Maison Close bra; American Apparel underwear; Yves Saint Laurent heels (throughout); Ruby helmet (throughout)
The lovely Jesse Denning is a walking work of art—through God’s hands and the needles of tattoo artists. Her love for aesthetics runs deep, as she has worked in a number of New York City galleries, including Invisible NYC, the tattoo studio and art gallery she once owned a stake in. And as her impressive collection of ink attests, she appreciates art for art’s sake. “There are aspects to all periods, genres, and artists that I like—or that I can at least find interesting and certainly relevant in terms of a time line,” she says. “I have a soft spot for La Belle Époque, turn-of-the-century culture, arts, and literature. It was such a vibrant, progressive—yet sensual and transitional—period in terms of art and culture.”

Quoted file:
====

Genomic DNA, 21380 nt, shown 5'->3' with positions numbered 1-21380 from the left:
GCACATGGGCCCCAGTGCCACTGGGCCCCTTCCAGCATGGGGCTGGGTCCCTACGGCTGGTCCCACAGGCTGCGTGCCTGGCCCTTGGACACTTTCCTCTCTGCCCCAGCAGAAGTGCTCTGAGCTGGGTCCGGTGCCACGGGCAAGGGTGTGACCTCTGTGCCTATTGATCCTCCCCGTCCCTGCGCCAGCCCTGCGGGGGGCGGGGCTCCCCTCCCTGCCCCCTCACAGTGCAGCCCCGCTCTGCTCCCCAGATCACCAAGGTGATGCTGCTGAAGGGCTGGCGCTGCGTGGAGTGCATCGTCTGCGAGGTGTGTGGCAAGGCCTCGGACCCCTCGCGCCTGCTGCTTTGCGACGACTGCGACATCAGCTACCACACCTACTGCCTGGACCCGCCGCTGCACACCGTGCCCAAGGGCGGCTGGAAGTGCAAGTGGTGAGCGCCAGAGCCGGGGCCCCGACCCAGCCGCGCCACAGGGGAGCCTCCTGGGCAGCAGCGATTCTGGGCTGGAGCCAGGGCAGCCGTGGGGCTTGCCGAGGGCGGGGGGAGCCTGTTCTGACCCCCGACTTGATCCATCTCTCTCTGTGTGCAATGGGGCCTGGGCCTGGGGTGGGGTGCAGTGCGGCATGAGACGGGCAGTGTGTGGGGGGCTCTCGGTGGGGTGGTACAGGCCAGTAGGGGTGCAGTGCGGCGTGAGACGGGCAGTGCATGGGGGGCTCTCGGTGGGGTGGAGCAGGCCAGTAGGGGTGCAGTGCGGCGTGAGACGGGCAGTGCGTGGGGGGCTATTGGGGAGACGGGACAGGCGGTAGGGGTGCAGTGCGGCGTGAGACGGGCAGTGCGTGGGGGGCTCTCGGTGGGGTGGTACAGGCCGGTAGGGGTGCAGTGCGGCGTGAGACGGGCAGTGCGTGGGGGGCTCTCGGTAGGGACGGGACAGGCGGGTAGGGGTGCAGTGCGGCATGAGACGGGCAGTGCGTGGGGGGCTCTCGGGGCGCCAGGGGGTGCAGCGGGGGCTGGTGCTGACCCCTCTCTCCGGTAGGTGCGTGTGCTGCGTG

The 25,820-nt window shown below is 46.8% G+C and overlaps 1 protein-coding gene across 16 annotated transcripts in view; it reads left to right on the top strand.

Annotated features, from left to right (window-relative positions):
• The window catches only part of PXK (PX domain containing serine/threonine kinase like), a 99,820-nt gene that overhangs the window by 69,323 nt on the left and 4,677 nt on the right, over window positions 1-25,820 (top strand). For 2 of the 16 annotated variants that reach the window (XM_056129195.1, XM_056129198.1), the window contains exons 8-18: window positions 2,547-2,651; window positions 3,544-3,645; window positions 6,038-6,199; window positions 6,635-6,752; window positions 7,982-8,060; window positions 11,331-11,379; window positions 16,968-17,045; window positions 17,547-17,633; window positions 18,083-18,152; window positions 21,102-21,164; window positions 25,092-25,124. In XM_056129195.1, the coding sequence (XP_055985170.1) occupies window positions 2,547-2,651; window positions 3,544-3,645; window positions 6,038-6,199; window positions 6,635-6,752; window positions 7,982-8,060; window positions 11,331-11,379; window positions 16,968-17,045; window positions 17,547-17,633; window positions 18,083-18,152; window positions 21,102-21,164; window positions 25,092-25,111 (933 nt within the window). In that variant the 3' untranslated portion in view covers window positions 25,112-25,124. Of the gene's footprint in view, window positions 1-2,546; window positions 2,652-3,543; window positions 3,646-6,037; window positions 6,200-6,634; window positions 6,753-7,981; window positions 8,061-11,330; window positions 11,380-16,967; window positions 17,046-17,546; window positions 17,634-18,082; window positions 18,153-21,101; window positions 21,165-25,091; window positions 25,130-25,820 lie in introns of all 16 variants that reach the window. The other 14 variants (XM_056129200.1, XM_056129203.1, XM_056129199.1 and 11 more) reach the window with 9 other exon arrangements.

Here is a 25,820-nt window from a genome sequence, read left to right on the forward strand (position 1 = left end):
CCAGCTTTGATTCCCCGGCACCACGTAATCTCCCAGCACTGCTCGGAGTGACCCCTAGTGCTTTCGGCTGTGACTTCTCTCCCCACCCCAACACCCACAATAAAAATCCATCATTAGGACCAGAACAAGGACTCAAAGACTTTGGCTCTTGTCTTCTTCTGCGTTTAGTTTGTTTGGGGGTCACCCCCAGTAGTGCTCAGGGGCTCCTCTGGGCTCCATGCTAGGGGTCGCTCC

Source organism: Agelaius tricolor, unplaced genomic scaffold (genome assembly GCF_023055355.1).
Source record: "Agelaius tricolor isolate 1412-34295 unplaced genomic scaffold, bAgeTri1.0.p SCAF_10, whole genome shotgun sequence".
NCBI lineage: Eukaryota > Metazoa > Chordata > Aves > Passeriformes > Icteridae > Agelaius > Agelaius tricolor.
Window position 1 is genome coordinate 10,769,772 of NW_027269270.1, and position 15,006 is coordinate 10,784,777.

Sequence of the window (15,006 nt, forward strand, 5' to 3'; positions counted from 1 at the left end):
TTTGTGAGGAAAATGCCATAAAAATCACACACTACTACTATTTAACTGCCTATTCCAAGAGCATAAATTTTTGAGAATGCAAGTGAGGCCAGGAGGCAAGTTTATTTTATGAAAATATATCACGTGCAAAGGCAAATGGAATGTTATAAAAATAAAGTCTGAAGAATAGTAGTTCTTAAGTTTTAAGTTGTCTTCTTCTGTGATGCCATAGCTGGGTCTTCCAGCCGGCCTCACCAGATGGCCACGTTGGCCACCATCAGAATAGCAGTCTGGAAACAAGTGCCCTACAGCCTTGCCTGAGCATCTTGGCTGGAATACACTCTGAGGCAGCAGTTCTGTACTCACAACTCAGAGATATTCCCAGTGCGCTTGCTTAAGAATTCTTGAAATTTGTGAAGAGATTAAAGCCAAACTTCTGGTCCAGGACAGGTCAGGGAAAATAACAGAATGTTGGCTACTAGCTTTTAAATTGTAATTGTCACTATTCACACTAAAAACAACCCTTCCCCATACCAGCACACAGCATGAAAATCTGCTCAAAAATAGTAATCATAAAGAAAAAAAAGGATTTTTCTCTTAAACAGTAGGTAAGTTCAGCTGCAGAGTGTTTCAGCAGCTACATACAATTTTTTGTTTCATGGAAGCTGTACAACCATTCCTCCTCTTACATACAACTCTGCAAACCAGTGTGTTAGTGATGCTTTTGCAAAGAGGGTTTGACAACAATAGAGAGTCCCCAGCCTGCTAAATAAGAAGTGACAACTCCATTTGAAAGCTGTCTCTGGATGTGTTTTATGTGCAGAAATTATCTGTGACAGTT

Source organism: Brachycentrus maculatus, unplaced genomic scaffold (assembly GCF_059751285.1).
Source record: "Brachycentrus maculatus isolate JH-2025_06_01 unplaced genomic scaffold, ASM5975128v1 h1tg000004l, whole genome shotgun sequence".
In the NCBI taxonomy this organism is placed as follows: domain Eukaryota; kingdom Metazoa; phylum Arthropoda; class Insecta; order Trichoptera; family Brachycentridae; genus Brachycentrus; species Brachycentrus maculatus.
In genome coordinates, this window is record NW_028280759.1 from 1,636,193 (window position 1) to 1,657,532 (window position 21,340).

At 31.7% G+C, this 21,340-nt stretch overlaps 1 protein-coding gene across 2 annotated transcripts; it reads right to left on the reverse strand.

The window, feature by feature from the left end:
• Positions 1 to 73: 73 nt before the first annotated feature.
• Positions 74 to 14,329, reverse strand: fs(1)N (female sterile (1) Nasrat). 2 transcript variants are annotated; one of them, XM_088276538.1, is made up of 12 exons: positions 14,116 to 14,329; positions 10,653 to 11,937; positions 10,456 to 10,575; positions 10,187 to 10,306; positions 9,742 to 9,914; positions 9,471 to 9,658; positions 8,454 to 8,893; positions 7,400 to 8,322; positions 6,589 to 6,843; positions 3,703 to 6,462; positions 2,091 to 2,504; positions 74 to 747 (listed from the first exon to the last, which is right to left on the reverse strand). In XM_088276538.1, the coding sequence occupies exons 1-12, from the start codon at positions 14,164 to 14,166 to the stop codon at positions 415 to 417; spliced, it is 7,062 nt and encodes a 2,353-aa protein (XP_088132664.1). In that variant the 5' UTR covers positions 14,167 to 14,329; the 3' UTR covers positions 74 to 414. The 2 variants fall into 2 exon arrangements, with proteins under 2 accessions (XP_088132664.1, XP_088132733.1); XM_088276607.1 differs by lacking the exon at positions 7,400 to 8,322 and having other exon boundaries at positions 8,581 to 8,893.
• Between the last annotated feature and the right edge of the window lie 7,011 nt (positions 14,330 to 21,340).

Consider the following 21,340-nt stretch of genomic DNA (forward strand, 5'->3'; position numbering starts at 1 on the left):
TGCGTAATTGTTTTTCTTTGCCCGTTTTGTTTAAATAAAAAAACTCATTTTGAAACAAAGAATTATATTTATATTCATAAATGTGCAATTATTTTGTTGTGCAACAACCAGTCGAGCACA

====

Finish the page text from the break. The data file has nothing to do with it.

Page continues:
But don’t scan her body looking for the work of period masters like Lord Leighton. While she has an eye for late-19th-century painting, she respects modern tattoo art as its own entity, in its own time. “Tattooing is an art in its own right with its own set of rules and imagery,” Denning says. “I wouldn’t necessarily take a painting or drawing to a tattooist and ask for it to be reproduced exactly as it is on paper on my body. I think it’s important to know how specific the art of tattooing is and that a tattoo artist should be allowed room for interpretation and the liberty to make sure the chosen image—or whatever piece—goes with the body. The body is a canvas unlike any other.” The artists she says have worked most on her skin are Andre Malcolm of FTW Tattoo and Jason Kundell of Art Work Rebels.
Denning is also as comfortable in a tattoo chair as she is on a motorcycle. “I love motorcycles!” she says. “I’ve always been a bit of an adrenaline junkie. At the age of 6 my dad taught me how to drive stick. I’d sit on his lap while he pressed the clutch and I changed gears and steered. I love anything fast and that becomes an extension of the driver or rider. I also love being on a bike and, at the risk of sounding cliché, feeling the wind in my hair.”